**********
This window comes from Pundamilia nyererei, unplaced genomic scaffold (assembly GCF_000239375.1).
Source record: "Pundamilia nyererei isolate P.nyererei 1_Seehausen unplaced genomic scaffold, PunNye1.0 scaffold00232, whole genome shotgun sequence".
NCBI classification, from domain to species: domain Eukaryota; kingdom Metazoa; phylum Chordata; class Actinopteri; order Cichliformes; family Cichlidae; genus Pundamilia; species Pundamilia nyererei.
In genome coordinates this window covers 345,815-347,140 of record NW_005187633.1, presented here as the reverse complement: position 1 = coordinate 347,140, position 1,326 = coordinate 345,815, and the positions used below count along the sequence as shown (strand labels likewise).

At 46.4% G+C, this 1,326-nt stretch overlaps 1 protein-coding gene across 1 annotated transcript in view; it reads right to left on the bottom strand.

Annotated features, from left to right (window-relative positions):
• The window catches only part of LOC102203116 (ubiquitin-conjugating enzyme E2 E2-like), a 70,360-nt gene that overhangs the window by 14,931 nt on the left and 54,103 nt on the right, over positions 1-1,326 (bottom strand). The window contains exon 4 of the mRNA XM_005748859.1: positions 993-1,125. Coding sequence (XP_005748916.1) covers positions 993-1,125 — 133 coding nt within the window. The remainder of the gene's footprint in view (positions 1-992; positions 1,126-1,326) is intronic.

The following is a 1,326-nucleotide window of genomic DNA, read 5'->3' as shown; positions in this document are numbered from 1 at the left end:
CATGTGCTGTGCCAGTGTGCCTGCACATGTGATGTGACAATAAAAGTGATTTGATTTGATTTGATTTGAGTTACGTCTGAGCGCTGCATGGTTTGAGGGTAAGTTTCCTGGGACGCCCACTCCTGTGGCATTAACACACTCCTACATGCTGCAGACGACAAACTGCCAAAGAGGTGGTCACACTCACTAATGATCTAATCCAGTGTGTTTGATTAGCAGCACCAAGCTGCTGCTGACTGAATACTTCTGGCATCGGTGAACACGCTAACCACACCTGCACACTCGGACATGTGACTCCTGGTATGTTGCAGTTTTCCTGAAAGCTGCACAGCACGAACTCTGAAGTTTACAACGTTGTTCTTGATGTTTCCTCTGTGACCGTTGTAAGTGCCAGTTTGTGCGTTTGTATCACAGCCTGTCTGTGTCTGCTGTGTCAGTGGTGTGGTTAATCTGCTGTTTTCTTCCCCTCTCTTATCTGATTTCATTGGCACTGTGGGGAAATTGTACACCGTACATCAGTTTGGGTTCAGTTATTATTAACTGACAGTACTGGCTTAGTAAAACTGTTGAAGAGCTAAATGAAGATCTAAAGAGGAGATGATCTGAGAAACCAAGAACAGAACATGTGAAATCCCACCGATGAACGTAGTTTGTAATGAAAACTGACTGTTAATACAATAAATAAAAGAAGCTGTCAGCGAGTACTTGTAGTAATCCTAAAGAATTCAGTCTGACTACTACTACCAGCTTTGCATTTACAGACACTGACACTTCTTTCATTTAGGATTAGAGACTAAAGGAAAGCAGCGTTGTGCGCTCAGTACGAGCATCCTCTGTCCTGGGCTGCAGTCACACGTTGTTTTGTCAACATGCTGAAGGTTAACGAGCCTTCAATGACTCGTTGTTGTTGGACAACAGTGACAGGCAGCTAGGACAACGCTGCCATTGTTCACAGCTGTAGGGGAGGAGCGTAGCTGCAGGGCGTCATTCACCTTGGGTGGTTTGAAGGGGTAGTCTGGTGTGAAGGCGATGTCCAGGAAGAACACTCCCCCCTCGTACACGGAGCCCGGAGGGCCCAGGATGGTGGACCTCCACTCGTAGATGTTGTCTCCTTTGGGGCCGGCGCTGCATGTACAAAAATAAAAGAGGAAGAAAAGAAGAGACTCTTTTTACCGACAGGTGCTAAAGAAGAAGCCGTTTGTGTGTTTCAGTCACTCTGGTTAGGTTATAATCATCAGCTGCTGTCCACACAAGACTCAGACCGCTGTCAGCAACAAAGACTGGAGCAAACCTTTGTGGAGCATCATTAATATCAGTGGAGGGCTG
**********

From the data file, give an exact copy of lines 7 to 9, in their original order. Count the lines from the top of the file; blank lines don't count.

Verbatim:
• The window catches only part of LOC102203116 (ubiquitin-conjugating enzyme E2 E2-like), a 70,360-nt gene that overhangs the window by 14,931 nt on the left and 54,103 nt on the right, over positions 1-1,326 (bottom strand). The window contains exon 4 of the mRNA XM_005748859.1: positions 993-1,125. Coding sequence (XP_005748916.1) covers positions 993-1,125 — 133 coding nt within the window. The remainder of the gene's footprint in view (positions 1-992; positions 1,126-1,326) is intronic.

The following is a 1,326-nucleotide window of genomic DNA, read 5'->3' as shown; positions in this document are numbered from 1 at the left end:
CATGTGCTGTGCCAGTGTGCCTGCACATGTGATGTGACAATAAAAGTGATTTGATTTGATTTGATTTGAGTTACGTCTGAGCGCTGCATGGTTTGAGGGTAAGTTTCCTGGGACGCCCACTCCTGTGGCATTAACACACTCCTACATGCTGCAGACGACAAACTGCCAAAGAGGTGGTCACACTCACTAATGATCTAATCCAGTGTGTTTGATTAGCAGCACCAAGCTGCTGCTGACTGAATACTTCTGGCATCGGTGAACACGCTAACCACACCTGCACACTCGGACATGTGACTCCTGGTATGTTGCAGTTTTCCTGAAAGCTGCACAGCACGAACTCTGAAGTTTACAACGTTGTTCTTGATGTTTCCTCTGTGACCGTTGTAAGTGCCAGTTTGTGCGTTTGTATCACAGCCTGTCTGTGTCTGCTGTGTCAGTGGTGTGGTTAATCTGCTGTTTTCTTCCCCTCTCTTATCTGATTTCATTGGCACTGTGGGGAAATTGTACACCGTACATCAGTTTGGGTTCAGTTATTATTAACTGACAGTACTGGCTTAGTAAAACTGTTGAAGAGCTAAATGAAGATCTAAAGAGGAGATGATCTGAGAAACCAAGAACAGAACATGTGAAATCCCACCGATGAACGTAGTTTGTAATGAAAACTGACTGTTAATACAATAAATAAAAGAAGCTGTCAGCGAGTACTTGTAGTAATCCTAAAGAATTCAGTCTGACTACTACTACCAGCTTTGCATTTACAGACACTGACACTTCTTTCATTTAGGATTAGAGACTAAAGGAAAGCAGCGTTGTGCGCTCAGTACGAGCATCCTCTGTCCTGGGCTGCAGTCACACGTTGTTTTGTCAACATGCTGAAGGTTAACGAGCCTTCAATGACTCGTTGTTGTTGGACAACAGTGACAGGCAGCTAGGACAACGCTGCCATTGTTCACAGCTGTAGGGGAGGAGCGTAGCTGCAGGGCGTCATTCACCTTGGGTGGTTTGAAGGGGTAGTCTGGTGTGAAGGCGATGTCCAGGAAGAACACTCCCCCCTCGTACACGGAGCCCGGAGGGCCCAGGATGGTGGACCTCCACTCGTAGATGTTGTCTCCTTTGGGGCCGGCGCTGCATGTACAAAAATAAAAGAGGAAGAAAAGAAGAGACTCTTTTTACCGACAGGTGCTAAAGAAGAAGCCGTTTGTGTGTTTCAGTCACTCTGGTTAGGTTATAATCATCAGCTGCTGTCCACACAAGACTCAGACCGCTGTCAGCAACAAAGACTGGAGCAAACCTTTGTGGAGCATCATTAATATCAGTGGAGGGCTG